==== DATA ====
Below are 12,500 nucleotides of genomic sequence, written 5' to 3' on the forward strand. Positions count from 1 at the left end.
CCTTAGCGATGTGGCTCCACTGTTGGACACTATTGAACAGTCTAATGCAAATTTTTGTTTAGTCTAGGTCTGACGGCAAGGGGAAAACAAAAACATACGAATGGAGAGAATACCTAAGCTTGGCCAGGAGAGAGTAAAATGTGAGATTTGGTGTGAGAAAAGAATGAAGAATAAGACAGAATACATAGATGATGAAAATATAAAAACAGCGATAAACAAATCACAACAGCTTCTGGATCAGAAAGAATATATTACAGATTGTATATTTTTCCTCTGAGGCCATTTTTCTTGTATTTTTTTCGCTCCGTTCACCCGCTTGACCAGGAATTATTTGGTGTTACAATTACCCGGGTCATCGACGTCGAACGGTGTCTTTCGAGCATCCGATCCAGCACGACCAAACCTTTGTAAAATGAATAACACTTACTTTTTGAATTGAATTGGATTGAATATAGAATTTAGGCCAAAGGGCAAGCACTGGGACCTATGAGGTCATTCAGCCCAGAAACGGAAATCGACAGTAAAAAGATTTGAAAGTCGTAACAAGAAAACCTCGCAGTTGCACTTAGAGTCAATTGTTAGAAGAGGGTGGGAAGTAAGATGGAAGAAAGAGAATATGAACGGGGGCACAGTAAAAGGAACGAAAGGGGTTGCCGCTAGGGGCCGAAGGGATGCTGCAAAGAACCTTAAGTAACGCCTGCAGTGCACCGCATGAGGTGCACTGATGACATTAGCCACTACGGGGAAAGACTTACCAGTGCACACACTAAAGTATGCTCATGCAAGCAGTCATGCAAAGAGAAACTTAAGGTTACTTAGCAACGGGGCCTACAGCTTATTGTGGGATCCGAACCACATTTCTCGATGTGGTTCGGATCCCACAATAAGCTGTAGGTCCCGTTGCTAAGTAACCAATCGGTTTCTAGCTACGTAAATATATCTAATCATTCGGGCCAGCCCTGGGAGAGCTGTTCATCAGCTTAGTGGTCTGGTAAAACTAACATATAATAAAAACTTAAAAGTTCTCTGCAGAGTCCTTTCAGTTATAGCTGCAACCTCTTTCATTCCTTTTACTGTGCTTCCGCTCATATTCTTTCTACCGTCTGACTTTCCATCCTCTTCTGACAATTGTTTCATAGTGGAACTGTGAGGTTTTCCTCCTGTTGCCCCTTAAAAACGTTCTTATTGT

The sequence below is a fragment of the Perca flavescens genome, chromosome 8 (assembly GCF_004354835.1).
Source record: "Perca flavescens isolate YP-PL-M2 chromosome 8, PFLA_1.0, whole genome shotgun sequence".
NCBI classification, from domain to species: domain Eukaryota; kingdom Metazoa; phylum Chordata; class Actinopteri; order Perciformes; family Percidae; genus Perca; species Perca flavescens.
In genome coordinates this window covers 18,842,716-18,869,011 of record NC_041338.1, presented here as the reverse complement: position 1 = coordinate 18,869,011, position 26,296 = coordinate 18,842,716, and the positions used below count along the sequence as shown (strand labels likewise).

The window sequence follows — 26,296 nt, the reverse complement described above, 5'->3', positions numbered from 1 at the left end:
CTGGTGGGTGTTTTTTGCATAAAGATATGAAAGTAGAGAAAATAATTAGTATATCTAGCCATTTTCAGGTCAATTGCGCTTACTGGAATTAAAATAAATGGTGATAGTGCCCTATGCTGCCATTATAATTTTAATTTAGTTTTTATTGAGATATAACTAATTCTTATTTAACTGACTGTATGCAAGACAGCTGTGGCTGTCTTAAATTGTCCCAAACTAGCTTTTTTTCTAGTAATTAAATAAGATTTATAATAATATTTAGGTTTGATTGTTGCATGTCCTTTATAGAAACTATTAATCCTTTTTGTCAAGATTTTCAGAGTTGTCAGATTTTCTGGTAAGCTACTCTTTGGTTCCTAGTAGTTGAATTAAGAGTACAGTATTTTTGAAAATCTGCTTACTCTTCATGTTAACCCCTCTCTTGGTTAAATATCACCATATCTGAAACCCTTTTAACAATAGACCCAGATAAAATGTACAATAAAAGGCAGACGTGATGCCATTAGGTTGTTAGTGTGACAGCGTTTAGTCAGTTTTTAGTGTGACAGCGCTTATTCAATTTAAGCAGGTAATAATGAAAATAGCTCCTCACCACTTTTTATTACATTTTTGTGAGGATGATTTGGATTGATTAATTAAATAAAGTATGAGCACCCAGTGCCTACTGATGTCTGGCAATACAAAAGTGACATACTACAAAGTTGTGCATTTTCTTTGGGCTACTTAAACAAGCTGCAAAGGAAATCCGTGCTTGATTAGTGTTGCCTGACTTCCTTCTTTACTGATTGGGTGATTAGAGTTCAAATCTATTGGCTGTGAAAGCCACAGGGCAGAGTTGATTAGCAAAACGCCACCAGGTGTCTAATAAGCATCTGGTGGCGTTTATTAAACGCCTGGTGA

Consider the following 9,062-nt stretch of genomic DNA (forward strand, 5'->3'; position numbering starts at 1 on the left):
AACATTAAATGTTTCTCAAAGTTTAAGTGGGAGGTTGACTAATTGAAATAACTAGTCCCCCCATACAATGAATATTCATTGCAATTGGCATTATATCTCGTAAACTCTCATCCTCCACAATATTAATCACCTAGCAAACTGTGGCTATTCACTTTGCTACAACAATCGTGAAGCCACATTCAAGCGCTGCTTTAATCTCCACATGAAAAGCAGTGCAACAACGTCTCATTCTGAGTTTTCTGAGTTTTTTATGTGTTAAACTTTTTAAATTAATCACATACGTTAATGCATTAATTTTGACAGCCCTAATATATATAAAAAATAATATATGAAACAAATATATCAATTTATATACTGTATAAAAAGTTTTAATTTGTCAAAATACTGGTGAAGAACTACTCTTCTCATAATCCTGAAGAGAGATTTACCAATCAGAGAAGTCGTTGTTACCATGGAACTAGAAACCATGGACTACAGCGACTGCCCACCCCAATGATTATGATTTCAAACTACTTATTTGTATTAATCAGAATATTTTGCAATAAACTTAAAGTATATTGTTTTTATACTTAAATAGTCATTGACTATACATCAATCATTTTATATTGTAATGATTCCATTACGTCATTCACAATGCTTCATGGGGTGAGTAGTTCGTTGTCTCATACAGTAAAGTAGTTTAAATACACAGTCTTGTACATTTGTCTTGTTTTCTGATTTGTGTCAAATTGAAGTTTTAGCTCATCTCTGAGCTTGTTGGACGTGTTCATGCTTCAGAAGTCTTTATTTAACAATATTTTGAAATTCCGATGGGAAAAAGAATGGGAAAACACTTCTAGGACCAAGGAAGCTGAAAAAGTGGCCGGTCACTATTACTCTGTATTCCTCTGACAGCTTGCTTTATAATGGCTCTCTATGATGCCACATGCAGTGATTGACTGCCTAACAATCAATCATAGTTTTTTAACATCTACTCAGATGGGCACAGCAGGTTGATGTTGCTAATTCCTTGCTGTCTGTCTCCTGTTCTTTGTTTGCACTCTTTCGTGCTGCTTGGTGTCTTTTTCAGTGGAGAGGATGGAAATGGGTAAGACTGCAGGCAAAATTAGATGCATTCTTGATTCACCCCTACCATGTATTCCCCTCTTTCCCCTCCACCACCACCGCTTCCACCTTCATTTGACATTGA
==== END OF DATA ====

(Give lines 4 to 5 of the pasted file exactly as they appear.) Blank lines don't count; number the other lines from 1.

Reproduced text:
Source record: "Perca flavescens isolate YP-PL-M2 chromosome 8, PFLA_1.0, whole genome shotgun sequence".
NCBI classification, from domain to species: domain Eukaryota; kingdom Metazoa; phylum Chordata; class Actinopteri; order Perciformes; family Percidae; genus Perca; species Perca flavescens.